Three months postoperatively, there was a significantly worse QuickDASH score, wrist extension, flexion, supination, radial deviation, ulnar deviation and grip strength in the group with PTP distance > 0 cm (Table 2). At 6 months after surgery, this group had significantly worse wrist extension, flexion, supination and radial deviation (Table 3). After 12 months, wrist extension and flexion were still significantly worse (Table 4).

Discussion

The aim of this study was to investigate if patients with postoperative PTP distance > 0 cm have worse clinical outcome after a DRF. The study is based on a RCT with a relatively large group of patients. The treatment was uniform, with surgeries performed by fellowship-trained orthopedic hand surgeons, and all patients had the same amount of hand therapy.

PTP distance has previously been associated to finger flexion measures [19], but studies on the role of PTP distance as a predictor of outcome after DRF are scarce. Valdes et al. found that decreased finger flexion was an important predictor for ROM and PRWE score 6 months postoperatively in a study of 50 patients with DRF treated with volar plate fixation [13].

Another study assessing combined plating found that patients with a DRF who underwent surgery with combined plating and had a PTP distance > 0 cm were more likely to have worse wrist function at 3 months after surgery [20]. We found that patients with PTP distance > 0 cm have significantly worse patient-reported and clinical outcomes after surgery with either volar or combined plating at 3 and 6 months postoperatively. In the group treated with combined plating, the patients with PTP distance > 0 cm 4 weeks postoperatively had significantly worse QuickDASH scores, ROM and grip strength 3 months postoperatively. Although QuickDASH scores differed significantly, the threshold for the minimal clinically important difference (MCID) was not reached [29].

At 6 months they had significantly worse wrist ROM. The unfavorable outcome in the whole cohort and the patients treated with combined plating with PTP > 0 cm group was not as pronounced in patients that underwent surgery with volar plating. These patients had significantly worse wrist extension, flexion and grip strength 3 months after surgery, but no significant difference at 6 and 12 months after surgery. Hence, the findings of our study are in line with previous studies.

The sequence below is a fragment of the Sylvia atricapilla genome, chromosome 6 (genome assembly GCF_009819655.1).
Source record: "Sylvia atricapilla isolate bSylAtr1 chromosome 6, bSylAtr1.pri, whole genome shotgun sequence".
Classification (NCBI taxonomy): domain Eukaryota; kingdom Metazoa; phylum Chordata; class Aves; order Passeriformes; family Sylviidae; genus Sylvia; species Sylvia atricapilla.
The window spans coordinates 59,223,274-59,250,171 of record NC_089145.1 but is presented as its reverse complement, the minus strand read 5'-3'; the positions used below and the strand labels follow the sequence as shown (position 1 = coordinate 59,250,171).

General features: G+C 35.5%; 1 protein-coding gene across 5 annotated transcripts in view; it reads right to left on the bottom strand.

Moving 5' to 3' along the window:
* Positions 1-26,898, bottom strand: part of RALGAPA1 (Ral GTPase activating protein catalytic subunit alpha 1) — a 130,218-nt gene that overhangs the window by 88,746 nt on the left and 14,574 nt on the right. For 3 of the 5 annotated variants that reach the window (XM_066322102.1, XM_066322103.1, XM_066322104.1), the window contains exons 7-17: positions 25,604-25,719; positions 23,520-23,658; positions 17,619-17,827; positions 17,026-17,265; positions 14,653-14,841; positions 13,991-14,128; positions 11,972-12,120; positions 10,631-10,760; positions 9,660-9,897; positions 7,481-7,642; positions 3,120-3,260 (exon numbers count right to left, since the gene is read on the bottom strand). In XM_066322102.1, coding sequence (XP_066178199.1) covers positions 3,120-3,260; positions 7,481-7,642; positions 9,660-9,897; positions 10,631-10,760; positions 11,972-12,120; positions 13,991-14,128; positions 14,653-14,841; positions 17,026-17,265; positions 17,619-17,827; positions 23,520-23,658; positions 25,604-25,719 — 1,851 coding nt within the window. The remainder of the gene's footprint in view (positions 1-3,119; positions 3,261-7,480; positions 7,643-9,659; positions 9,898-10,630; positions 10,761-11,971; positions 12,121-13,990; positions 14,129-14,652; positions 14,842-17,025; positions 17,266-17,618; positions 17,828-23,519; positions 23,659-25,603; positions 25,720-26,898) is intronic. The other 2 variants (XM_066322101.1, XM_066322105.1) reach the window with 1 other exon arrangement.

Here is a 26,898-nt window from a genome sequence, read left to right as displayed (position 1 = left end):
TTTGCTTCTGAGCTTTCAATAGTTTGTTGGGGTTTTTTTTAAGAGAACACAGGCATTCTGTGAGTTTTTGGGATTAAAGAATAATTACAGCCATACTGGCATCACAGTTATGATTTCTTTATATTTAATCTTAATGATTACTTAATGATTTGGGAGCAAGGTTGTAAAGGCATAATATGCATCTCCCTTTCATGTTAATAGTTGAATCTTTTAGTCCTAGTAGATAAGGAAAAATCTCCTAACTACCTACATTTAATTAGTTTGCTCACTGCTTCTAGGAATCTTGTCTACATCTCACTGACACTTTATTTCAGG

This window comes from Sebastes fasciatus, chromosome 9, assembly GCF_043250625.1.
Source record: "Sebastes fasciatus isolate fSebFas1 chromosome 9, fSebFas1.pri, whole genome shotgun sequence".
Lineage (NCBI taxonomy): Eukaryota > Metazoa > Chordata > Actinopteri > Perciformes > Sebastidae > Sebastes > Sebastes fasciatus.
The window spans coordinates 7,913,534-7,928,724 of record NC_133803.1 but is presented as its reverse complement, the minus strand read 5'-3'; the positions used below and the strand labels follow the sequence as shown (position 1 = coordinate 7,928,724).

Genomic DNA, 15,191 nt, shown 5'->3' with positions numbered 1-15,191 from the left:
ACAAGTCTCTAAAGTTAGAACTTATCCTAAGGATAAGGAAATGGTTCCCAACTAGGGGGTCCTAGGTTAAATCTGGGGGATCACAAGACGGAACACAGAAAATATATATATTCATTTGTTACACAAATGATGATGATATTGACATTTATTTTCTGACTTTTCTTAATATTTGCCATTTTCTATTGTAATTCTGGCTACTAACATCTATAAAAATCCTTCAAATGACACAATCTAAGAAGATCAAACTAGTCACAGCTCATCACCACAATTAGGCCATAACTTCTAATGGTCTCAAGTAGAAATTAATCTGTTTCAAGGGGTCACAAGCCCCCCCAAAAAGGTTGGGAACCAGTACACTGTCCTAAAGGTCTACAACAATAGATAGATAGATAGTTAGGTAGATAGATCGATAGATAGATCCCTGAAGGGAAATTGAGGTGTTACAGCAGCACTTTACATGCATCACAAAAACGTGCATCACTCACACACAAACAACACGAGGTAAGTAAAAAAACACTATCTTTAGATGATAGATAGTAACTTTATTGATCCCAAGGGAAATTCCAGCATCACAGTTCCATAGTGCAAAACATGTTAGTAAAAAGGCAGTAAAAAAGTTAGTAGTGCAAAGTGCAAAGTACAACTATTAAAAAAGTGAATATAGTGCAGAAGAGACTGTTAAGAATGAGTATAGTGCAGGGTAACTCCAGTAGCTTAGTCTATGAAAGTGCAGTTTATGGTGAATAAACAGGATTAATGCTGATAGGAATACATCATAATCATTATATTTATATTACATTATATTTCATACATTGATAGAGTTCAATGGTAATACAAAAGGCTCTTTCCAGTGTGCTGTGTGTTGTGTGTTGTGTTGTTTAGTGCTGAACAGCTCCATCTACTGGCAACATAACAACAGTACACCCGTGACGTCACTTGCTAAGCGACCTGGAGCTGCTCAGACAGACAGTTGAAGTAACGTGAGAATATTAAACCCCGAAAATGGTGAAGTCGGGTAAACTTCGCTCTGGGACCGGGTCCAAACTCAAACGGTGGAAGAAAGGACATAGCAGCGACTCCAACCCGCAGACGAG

The VAS pain scores were low and similar in both the volar plate and combined plating groups. This is encouraging, as pain has been reported as the most important factor after wrist surgery [30]. Pain at rest and movement-evoked pain have also been suggested as tools to predict outcome after a DRF [31]. A combination of pain and PTP distance might enhance the specificity when screening for patients with potentially bad outcomes after DRF surgery. Future studies assessing this relationship would be interesting.

Wrist ROM is arguably an important outcome measure for wrist function, and a direct correlation between wrist ROM and patient-reported outcome measures has been reported [32]. The operating time was substantially longer for the combined plating. This, as well as the combination of volar and dorsal incisions, are likely to impact scar formation around the wrist and consequently ROM. A previous study [33] found that combined plating is associated with inferior wrist ROM compared to volar plating, and our study concurs.